that we could sort out counterintuitive findings by
examining the graphs. For example, consider the situation
in which the average force was very high (30 grams)
implying very good contact, but with a local impedance
value very similar to the blood pool (133 ohms). This could
be explained by looking at the force graph. We found
that the CF was extremely variable and that the catheter
probably was not in contact with the tissue most of the
time. This explains the low baseline local impedance
value. The interpretation was also confirmed by the very
low local impedance drop obtained after RF delivery
(Figure 5, top panel).
In a second example, consider a similar finding but with a
different interpretation (Figure 6). In this case, the CF graph
displayed fast oscillation but the local impedance graph
was stable and achieved a higher value than the blood pool
impedance (142 ohms) (top panel). This finding indicated
that the catheter was in good contact with the diseased
tissue during most of the excursion time, explaining the
higher and stable local impedance value. This was also
confirmed by the very good local impedance drop obtained
after RF delivery (bottom panel).

These examples clearly explain why electrical coupling can
be more predictive of local impedance drops compared to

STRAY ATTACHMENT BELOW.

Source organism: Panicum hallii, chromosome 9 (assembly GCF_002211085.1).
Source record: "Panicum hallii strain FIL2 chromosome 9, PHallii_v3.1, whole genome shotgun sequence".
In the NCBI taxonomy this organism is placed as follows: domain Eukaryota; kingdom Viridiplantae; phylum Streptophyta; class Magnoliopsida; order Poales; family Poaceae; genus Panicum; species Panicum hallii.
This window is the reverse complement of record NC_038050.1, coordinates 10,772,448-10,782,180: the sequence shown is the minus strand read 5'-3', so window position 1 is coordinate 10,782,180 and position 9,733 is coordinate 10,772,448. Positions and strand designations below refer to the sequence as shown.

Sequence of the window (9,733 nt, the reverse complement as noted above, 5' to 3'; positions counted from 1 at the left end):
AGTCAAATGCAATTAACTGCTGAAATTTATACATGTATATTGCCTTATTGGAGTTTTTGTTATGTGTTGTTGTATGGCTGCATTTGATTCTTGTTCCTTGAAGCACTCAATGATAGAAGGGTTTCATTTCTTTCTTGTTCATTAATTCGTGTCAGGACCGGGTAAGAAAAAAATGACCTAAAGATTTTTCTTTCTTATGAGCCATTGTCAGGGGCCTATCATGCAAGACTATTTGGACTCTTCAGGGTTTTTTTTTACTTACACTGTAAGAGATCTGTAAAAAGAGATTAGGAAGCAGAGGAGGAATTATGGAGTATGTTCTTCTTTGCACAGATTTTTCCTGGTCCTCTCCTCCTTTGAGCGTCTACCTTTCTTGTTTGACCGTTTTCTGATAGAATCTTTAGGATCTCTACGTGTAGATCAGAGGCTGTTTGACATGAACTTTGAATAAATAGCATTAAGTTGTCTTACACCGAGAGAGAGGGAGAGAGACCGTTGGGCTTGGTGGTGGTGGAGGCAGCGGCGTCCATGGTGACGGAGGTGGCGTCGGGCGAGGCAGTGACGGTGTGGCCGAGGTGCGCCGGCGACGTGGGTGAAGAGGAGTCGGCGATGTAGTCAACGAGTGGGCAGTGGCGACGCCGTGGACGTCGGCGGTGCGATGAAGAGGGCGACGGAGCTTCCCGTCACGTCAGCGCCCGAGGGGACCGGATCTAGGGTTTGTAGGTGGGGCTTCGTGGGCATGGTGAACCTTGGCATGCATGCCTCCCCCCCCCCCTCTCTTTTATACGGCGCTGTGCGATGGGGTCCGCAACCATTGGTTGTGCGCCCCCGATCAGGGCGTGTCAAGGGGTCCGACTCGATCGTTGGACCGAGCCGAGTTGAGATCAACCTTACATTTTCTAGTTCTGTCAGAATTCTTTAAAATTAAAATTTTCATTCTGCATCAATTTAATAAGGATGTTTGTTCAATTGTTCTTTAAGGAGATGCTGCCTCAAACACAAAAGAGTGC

force alone, and why it is extremely important to look at the
interplay between these two variables.

Discussion
In this case, we performed ischemic substrate ablation
using the INTELLANAV STABLEPOINT™ Ablation Catheter
in combination with the INTELLAMAP ORION™ Mapping
Catheter and the RHYTHMIA HDx™ Mapping System. The
unique combination of CF and local impedance information
available with the INTELLANAV STABLEPOINT™ catheter
proved very useful and enabled the precise assessment
of catheter electrical coupling with the scar, mechanical
contact and tip stability.
The main findings of this case highlight the
complementary information provided by CF and local
impedance. While information about CF is crucial to
ensuring catheter contact with diseased tissue, stable and
good quality electrical coupling seems to better predict
optimal lesion creation in this type of tissue. Provided a
minimal CF of approximately 5 grams was obtained, the
proportional relationship between an increase in CF force
and a drop in local impedance typically seen in healthy
tissue, was not observed in this case. This confirms the
complex biophysics involved in lesion creation in low
voltage tissue and underscores the utility of the combined
information about CF and local impedance when ablating
this kind of tissue.

Conclusion
This case demonstrates the use of the INTELLANAV
STABLEPOINT™ Ablation Catheter technology for VT
substrate ablation and confirms that the combination
of contact force and local impedance information
available with this technology is extremely useful for
assessing safety, catheter contact and lesion formation in
diseased tissues.